London 2012 chief's sports development charity
Sir Keith Mills has worn a number of sporting hats in his time - deputy chair of the London 2012 Olympic organising committee, non-executive director of Tottenham Hotspur and founder of the UK's America's Cup yachting outfit Team Origin.
But now he has put his money where his mouth is by investing £10m - from the profit he made selling his Nectar loyalty card business - into a sporting legacy charity, Sported.
"We have created Sported to play the role of business angels dedicated to sport for development projects across the UK," says Sir Keith.
"It will be responsible for supporting the sport for development sector, both in terms of championing the benefits of grassroots sports for personal and social development and by offering services to the organisations and projects within it.
"Those providers are skilled at engaging young people and delivering activity, but often need help with the commercial and administrative aspects of running a business."
'Run on shoestring'
Sported is looking to build on the hoped-for sporting legacy from the Olympic Games, which get under way in just over a year's time.
"I took a long look at the marketplace before I launched Sported, as I did not want to replicate what was already out there," says the 60-year-old, who also created the renowned Air Miles loyalty programme.
"My general manager and I looked at school sport, disability sport, community sport.
"We found that there are as many as 10,000 community sports projects that help kids - a large body of organisations, clubs and groups that are run on a shoestring with very little help."
He said these groups were so small that they fell below the radar of established sport and community funding bodies such as Sport England or Comic Relief.
As well as these two organisations there are a number of other bodies working in the UK sport and social responsibility sector - for example groups such as Barclays Spaces for Sport and Street Games.
"There are lots of organisations out there," says Sir Keith. "In fact we are currently working with the Football Foundation.
"But there is no national organisation for these small niche sports groups.
"I realised there was a real opportunity to create a national organisation, one that represents these type or projects and helps them in terms of money, and other forms of assistance."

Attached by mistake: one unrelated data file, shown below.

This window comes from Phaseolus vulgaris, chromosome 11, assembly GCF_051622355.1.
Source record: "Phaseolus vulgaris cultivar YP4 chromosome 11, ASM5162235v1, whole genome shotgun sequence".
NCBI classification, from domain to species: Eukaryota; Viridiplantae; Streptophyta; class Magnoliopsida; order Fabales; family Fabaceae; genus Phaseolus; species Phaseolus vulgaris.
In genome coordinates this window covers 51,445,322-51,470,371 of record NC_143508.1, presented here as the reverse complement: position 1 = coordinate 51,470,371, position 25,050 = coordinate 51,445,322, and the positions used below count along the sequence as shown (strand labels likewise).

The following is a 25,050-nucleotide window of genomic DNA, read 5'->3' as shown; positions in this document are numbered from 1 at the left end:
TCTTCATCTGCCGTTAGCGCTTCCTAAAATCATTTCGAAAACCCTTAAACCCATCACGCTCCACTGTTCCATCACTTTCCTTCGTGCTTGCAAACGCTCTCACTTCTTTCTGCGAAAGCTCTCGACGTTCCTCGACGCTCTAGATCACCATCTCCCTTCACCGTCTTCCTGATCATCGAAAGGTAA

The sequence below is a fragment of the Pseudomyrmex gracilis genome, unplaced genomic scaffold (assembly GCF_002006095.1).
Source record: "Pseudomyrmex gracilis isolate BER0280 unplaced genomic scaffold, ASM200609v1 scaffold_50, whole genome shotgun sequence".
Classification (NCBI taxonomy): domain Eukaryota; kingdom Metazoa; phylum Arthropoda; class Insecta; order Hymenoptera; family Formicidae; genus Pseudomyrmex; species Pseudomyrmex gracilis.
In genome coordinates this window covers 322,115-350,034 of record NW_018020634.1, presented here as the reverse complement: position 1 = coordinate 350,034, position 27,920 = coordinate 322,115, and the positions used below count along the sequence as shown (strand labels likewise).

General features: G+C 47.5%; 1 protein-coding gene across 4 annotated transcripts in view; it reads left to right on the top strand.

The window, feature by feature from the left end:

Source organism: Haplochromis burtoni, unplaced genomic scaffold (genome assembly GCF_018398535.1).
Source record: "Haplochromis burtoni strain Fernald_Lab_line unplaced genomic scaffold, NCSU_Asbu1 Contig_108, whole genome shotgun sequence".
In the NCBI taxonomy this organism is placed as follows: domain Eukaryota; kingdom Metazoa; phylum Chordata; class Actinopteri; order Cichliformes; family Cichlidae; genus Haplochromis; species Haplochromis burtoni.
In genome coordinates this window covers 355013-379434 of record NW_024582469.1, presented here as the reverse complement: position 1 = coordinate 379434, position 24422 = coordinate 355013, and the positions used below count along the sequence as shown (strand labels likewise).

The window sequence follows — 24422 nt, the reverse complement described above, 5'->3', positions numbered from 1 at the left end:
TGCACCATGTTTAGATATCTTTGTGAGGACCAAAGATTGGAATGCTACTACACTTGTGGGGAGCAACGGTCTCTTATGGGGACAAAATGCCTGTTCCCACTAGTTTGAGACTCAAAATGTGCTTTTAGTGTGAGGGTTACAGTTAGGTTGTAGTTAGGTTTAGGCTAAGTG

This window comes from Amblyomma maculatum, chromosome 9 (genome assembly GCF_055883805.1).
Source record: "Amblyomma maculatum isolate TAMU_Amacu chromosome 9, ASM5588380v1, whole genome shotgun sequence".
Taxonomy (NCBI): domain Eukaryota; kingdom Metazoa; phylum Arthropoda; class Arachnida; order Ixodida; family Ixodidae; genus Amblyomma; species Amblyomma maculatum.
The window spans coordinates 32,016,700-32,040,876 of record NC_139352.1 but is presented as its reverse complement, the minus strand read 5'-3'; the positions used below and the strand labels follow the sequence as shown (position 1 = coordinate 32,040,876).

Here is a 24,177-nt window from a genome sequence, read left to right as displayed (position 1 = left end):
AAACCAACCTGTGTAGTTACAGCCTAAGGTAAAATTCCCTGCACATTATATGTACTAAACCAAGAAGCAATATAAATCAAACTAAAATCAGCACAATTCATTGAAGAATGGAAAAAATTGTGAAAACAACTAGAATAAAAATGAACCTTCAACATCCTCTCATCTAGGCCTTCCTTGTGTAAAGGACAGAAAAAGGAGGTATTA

Sported provides not only cash grants, but has an online presence to help co-ordinate small sporting bodies and bring them together not only with sponsors but also mentors.
Volunteer mentors are individuals from all walks of life with a wide range of business expertise, who provide advice on areas such as business planning, policies and procedures, marketing, finance and fundraising.
Among the ambassadors of the scheme is London 2012 Olympic Games organising chairman Sebastian Coe.
Grants can be as small as a few hundred pounds, while larger grants are more likely to be in the £5,000-£10,000 range.
"I was not sure if it was going to work," admits Sir Keith, who undertook pilot projects in Coventry, Cornwall and south London.
Regional managers were appointed to go out on to their patches to find out "what was happening and what was not".
The results were so encouraging and there are now 9 regional managers in England.
The plan is now to roll Sported out across the UK, with 12 regional managers in place by January 2012.
"The goal is to sign up thousands of these groups over the next two or three years, and get volunteers to help them," says Sir Keith.
"If organisations like Sport England and Comic Relief want to channel money into this they are more than welcome.
"I have put £10m of my own money into Sported.
"That will keep it going for now, and over the next two or three years we hope we will then see funding from other sources coming in."
Every quarter the regional managers report back about the projects they are involved with, to make sure they are being run as efficiently as possible.
Meanwhile, an organisation called Substance is undertaking research about which sports projects work economically and socially and which work less well.
"We can then advise our member organisations to go to government and say 'these are the things that work'," says Sir Keith.
"One of the problems for governments is knowing what they will get back when they hand over money.
"And when I am spending my own money I also want to know what works and what does not work."